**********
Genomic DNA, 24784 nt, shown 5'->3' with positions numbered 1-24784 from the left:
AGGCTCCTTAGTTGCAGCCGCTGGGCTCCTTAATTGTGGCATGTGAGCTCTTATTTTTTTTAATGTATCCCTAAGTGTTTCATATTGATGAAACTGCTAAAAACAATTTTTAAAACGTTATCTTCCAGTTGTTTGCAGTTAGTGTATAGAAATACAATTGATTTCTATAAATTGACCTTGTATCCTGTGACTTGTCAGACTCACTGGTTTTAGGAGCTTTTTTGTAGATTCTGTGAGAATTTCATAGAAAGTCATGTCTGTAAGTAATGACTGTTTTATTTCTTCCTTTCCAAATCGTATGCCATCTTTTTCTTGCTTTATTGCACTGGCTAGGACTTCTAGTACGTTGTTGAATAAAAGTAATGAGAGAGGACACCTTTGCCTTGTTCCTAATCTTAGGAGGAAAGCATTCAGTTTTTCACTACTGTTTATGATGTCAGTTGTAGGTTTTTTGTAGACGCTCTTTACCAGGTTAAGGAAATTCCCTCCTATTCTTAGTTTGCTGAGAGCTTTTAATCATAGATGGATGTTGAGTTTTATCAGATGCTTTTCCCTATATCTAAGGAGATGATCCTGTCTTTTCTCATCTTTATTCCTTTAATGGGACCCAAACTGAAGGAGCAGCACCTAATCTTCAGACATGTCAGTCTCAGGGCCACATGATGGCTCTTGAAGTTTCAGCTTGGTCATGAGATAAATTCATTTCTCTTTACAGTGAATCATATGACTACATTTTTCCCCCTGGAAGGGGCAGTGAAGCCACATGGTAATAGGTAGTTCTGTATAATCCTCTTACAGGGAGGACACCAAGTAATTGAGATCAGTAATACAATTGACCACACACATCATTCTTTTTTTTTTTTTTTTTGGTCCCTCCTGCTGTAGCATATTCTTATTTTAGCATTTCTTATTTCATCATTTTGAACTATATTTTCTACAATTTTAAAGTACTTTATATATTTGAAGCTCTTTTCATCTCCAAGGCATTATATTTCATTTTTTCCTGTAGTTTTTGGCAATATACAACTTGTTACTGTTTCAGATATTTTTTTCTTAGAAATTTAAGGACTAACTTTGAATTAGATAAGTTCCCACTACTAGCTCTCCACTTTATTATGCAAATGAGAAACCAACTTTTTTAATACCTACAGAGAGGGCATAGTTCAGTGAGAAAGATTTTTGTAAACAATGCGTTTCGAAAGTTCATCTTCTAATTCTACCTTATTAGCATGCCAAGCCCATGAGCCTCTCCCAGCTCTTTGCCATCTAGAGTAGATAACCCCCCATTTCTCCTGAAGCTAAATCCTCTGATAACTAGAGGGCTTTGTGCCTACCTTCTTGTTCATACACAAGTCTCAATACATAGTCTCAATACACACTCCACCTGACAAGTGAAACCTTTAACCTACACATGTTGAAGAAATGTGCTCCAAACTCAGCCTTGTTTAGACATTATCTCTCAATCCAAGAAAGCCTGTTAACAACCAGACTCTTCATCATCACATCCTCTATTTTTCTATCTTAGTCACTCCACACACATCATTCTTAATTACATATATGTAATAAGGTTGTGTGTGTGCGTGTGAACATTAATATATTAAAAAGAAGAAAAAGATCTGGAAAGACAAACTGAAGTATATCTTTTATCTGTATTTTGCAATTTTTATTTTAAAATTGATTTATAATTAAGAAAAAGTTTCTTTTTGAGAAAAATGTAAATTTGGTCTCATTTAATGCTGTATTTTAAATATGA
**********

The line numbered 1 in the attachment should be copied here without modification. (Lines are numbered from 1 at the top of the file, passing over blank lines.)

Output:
Genomic DNA, 24784 nt, shown 5'->3' with positions numbered 1-24784 from the left: